Make sure all of your ingredients are at room temperature. Cold ingredients won't trap and
hold air bubbles efficiently, and air bubbles are what make your cake
rise. Tip: Warm cold eggs in a bowl of hot tap water for 10
Mix the batter: On medium speed, cream butter and sugar thoroughly,
then add eggs one by one, beating well after each. The
batter will become noticeably lighter in color and fluffier; this means it's trapping and holding air bubbles.
Use cake flour - for extra tenderness: Too much gluten can make cake tough and rubbery. For extra tenderness, use cake flour. King Arthur Unbleached Cake Flour Blend has less protein (less gluten), and more starch than all-purpose flour, yielding a more tender cake.
Scrape the bottom and sides of the mixing bowl: Use a spatula to scrape the bottom and sides of the mixing bowl frequently. Otherwise, you'll find a sticky layer of unincorporated ingredients coating the inside of the bowl after you've poured the batter into the pans... not a good thing!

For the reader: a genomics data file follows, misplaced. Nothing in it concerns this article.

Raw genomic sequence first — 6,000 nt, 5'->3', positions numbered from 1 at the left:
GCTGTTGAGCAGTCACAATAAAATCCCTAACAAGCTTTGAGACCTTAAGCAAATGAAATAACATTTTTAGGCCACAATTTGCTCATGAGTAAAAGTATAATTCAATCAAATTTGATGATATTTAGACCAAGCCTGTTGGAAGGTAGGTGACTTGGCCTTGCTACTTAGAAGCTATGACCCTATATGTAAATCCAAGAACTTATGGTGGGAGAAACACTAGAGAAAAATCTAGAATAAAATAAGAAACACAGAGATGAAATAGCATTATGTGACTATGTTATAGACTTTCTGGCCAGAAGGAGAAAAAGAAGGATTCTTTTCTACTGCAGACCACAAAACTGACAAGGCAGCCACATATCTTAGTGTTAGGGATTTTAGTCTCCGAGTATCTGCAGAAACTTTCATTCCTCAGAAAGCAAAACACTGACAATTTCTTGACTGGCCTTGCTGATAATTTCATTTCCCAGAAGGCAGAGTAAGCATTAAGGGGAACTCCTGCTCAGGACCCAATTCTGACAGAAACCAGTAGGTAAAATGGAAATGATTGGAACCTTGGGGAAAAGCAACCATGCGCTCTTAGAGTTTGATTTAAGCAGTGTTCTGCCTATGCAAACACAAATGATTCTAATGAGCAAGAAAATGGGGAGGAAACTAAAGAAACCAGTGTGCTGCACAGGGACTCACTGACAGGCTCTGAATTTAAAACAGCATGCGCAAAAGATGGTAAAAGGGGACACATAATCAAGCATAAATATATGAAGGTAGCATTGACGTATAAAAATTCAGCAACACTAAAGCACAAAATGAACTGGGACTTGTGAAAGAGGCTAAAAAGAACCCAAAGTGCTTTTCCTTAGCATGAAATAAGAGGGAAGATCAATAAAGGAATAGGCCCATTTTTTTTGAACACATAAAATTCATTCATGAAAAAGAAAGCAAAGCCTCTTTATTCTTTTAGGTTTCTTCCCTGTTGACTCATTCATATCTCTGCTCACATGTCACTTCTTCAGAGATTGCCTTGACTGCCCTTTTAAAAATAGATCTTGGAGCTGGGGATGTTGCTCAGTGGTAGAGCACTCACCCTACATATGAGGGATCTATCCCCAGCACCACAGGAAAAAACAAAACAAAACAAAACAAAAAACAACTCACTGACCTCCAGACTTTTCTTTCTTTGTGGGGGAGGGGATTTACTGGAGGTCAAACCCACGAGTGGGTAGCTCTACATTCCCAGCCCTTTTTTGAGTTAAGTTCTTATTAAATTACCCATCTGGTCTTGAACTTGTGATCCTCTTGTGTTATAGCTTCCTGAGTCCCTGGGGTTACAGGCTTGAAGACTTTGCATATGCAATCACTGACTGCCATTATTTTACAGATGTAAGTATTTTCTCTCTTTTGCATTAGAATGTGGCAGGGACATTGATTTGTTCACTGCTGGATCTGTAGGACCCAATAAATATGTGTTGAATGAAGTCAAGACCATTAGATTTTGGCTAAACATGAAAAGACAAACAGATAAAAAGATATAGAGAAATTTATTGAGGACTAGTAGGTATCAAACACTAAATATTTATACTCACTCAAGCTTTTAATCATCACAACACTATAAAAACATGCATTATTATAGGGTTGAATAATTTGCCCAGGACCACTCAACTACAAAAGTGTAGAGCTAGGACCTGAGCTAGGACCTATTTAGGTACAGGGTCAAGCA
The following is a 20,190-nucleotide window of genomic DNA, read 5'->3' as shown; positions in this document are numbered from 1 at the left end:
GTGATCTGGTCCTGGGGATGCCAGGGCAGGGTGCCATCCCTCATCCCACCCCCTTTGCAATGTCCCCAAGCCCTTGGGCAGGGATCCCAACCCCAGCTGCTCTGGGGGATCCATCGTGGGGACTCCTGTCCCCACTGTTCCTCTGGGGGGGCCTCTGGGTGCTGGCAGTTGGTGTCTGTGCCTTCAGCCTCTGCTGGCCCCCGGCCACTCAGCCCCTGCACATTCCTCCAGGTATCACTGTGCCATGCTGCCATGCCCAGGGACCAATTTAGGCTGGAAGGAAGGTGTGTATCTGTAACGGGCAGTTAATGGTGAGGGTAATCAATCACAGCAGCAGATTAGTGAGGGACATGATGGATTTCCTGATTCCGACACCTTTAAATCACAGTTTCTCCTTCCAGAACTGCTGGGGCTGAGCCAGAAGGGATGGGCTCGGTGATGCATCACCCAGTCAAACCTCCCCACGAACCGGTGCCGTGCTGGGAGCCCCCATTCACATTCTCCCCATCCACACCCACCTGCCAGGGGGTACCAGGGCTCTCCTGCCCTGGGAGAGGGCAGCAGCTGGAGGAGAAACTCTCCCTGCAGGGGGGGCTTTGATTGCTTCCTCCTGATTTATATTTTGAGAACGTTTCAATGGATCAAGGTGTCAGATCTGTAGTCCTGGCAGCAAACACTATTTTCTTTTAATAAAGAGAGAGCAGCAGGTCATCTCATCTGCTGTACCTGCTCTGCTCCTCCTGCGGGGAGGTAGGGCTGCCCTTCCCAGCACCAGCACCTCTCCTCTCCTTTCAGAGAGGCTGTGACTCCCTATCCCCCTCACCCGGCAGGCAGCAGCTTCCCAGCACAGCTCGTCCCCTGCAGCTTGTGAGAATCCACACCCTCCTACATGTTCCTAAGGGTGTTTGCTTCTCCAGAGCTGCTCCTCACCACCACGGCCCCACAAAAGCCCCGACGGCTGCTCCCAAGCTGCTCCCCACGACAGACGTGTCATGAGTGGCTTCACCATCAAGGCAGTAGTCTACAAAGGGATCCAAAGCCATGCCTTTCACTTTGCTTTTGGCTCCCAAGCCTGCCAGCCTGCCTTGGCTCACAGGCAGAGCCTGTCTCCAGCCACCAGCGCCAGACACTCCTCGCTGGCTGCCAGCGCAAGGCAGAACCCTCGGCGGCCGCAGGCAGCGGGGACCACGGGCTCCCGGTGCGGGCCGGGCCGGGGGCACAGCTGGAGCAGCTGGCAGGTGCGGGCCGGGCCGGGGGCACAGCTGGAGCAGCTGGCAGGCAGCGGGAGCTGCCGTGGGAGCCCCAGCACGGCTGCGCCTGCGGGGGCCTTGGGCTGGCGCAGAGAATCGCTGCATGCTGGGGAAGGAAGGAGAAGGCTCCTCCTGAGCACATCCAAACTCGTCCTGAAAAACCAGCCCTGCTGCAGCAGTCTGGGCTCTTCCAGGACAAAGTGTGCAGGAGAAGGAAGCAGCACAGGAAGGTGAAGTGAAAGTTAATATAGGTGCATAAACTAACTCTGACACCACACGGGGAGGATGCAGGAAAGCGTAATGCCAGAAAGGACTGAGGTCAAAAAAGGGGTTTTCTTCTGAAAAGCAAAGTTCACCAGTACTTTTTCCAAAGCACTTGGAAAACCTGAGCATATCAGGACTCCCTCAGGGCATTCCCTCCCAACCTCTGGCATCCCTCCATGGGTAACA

Line the bottoms of straight-sided
metal pans with parchment: Line the bottoms of straight-sided metal pans
with parchment, and wrap with insulated cake strips. Even non-stick
pans don't always release a baked cake smoothly; parchment ensures crumble-free release. And cake strips prevent layers from doming in the middle.
Brush cooled layers with simple syrup: For extra moistness and prolonged freshness, brush cooled layers with simple syrup, either plain or flavored to taste. To make simple syrup, dissolve 1 cup sugar in 1 cup water, and simmer for 3 minutes; cool before using.
Pipe a ring of icing: To prevent filling from oozing, pipe a ring of icing around the
bottom layer with a pastry bag, or plastic bag with the
corner cut off. Refrigerate to set the icing, then spread with filling. The icing will create a “filling dam.”
Set the second layer atop the first: To prevent mishaps while assembling your cake, use a giant spatula for secure support as you set the second layer atop the first. The more delicate/tender your cake, the more critical it is to move it carefully.
Center your cake atop strips of parchment: For neat and tidy icing, center your cake atop strips of parchment. Once you're done icing, simply pull out the strips; any drips and smears will come with the parchment, leaving you with a clean cake plate.
Slice your cake! For the
prettiest slices, use a sharp knife. Rinse it in hot water, dry it off, then
cut. Continue to rinse, dry, and cut
for each slice. This will help prevent thick or gooey filling and icing from smearing onto the cake.
Courtesy of King Arthur Flour.